ONU Law visits Latin America

ONU Law students took what they learned in their Law and Justice in Latin America class and put it to good use when they traveled with Professor Dallan Flake to Guatemala and Mexico’s Yucatan Peninsula in January. This was the first time ONU Law students traveled abroad to Latin America.

“The purpose of the class was to broaden law students’ world views and help them see how the law can both help and hinder how justice is administered in the developing world,” says Flake. “To accomplish this, we looked back at the legal system of the Maya and also pressing issues facing the region today including climate change, immigration, and human rights violations,” says Flake.


To better understand how climate change is affecting the region, the students toured a coffee farm situated on the side of a volcano overlooking historic Antigua, Guatemala. The coffee grower showed students how warmer temperatures are adversely affecting his crop and discussed ways they are trying to combat the growing problem. They were then able to pick, roast and grind the coffee beans, later tasting the fruits of their labor over lunch with the farmer and his wife.


While climate change is impacting much of our world, so is immigration. Students had the opportunity to meet and talk with Alvaro Caballeros, Executive Secretary of Guatemala’s National Council on Migration. “It was an illuminating discussion in which we talked about the reasons why so many Guatemalans are fleeing their country for the United States,” says Flake. They explored the impact migration is having on the local economy, how U.S. policies both help and hurt Guatemalan migrants and visited a shelter for migrants in transit to America. While there, the group met a Venezuelan man fleeing his country because he feared for his life. He shared his hope to one day find peace in the United States.

Third-year law student Ryan Johnson says climate change is having a direct impact on immigration. “Drought in the region forces Guatemalans to sell what crop they are able to harvest at cheaper prices, and when they can’t make back their investment, many leave the country seeking a better quality of life,” explains Johnson. 


Even though Guatemala’s civil war ended nearly three decades ago, the country continues to face challenges in protecting the human rights of its indigenous populations. Students had dinner with Isabel Solis, a lawyer for the Guatemala Human Rights Commission. They learned about the ongoing persecution and injustices the local populations suffer and about her efforts to bring to justice the military and government leaders who engaged in the atrocities.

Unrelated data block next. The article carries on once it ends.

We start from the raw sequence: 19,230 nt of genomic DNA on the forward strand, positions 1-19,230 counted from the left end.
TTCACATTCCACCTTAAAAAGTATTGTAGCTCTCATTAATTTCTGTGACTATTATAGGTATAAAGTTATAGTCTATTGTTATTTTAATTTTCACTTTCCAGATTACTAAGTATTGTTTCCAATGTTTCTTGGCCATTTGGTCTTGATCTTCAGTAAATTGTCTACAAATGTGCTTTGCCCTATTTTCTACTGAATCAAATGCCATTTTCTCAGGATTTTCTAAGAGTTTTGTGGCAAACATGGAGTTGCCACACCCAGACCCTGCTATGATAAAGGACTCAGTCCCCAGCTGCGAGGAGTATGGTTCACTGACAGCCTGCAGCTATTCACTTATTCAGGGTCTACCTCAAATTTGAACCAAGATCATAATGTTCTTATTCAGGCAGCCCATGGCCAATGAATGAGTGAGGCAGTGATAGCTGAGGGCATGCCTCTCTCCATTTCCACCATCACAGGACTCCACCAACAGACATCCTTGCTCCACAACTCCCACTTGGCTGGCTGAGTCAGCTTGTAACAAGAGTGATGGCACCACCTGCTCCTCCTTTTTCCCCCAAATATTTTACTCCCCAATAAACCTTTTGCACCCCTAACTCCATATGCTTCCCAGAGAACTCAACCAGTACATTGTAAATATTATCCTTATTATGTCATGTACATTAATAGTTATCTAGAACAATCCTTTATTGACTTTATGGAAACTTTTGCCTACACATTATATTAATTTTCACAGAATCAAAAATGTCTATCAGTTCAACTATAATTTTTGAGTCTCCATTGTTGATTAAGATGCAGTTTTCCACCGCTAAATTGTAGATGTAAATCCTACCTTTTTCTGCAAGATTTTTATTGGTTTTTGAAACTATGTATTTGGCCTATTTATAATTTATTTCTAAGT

“Hearing from lawyers directly engaged in humanitarian efforts to aid victims of the Guatemalan genocide in receiving justice and holding the perpetrators accountable was an enlightening experience and opened my eyes to the modern injustices that many in the region continue to face,” says second-year law student Kris Kristofferson. 


The highlight of the trip was the day the group spent performing service in a small, impoverished village in rural Guatemala. “I wanted students to see that while they may not be able to fix the world, they can make a real difference in the lives of the people whom they serve,” says Flake. The students spent an intensive eight hours mixing and pouring a concrete floor for a woman whose house was built of boards and tin. They were tired, sunburned and blistered after a long day of work but agreed it was the most rewarding experience in their two weeks abroad. The students then donated jump ropes, soccer balls and a parachute to a local elementary school, as well as money to build a swing set, monkey bars and a slide thanks to generous support from Ohio Northern University’s DeBow Freed Fund.

The students worked hard but made time for fun. They were able to cliff jump, visit a women’s weaving cooperative, climb a volcano, and roast marshmallows on lava, still hot from a recent volcano eruption. They also toured local markets, snorkeled and took a cooking class where they learned to make traditional Mexican dishes.

“This trip broadened my perspective of the world. Even though Guatemalans are thousands of miles from us in Ohio, they laugh, cry, work, and bleed the same as we do,” says Kristofferson. “Going abroad can challenge a person to leave their comfort zone, but you leave having become a better person for it.”

“Teaching this course was a dream come true for me,” says Flake. “I loved every minute of it and was so proud of the students for jumping in with both feet and truly embracing all that Guatemala and Mexico had to offer. I believe we all returned from the trip forever changed and more committed than ever to use our legal education for good,” says Flake.